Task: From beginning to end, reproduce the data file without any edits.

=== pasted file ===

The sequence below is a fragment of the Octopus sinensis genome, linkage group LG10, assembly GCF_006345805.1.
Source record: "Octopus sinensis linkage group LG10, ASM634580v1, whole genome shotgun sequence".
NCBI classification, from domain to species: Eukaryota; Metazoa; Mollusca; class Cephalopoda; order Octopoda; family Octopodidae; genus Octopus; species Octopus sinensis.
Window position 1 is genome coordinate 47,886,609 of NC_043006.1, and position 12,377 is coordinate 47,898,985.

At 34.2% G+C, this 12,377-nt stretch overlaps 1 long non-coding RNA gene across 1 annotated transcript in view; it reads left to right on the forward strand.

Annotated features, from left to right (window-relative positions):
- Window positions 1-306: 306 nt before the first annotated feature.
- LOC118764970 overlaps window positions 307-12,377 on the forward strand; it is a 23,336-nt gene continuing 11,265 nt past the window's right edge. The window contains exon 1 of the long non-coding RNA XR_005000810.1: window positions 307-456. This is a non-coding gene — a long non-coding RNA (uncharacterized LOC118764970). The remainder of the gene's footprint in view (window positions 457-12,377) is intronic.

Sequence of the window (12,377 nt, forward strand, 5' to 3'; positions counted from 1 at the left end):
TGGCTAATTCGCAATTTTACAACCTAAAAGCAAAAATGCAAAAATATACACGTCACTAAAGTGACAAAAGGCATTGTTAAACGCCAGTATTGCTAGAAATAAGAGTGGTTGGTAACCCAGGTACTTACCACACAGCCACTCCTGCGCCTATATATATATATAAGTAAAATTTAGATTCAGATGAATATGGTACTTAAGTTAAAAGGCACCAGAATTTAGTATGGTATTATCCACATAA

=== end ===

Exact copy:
The sequence below is a fragment of the Octopus sinensis genome, linkage group LG10, assembly GCF_006345805.1.
Source record: "Octopus sinensis linkage group LG10, ASM634580v1, whole genome shotgun sequence".
NCBI classification, from domain to species: Eukaryota; Metazoa; Mollusca; class Cephalopoda; order Octopoda; family Octopodidae; genus Octopus; species Octopus sinensis.
Window position 1 is genome coordinate 47,886,609 of NC_043006.1, and position 12,377 is coordinate 47,898,985.

At 34.2% G+C, this 12,377-nt stretch overlaps 1 long non-coding RNA gene across 1 annotated transcript in view; it reads left to right on the forward strand.

Annotated features, from left to right (window-relative positions):
- Window positions 1-306: 306 nt before the first annotated feature.
- LOC118764970 overlaps window positions 307-12,377 on the forward strand; it is a 23,336-nt gene continuing 11,265 nt past the window's right edge. The window contains exon 1 of the long non-coding RNA XR_005000810.1: window positions 307-456. This is a non-coding gene — a long non-coding RNA (uncharacterized LOC118764970). The remainder of the gene's footprint in view (window positions 457-12,377) is intronic.

Sequence of the window (12,377 nt, forward strand, 5' to 3'; positions counted from 1 at the left end):
TGGCTAATTCGCAATTTTACAACCTAAAAGCAAAAATGCAAAAATATACACGTCACTAAAGTGACAAAAGGCATTGTTAAACGCCAGTATTGCTAGAAATAAGAGTGGTTGGTAACCCAGGTACTTACCACACAGCCACTCCTGCGCCTATATATATATATAAGTAAAATTTAGATTCAGATGAATATGGTACTTAAGTTAAAAGGCACCAGAATTTAGTATGGTATTATCCACATAA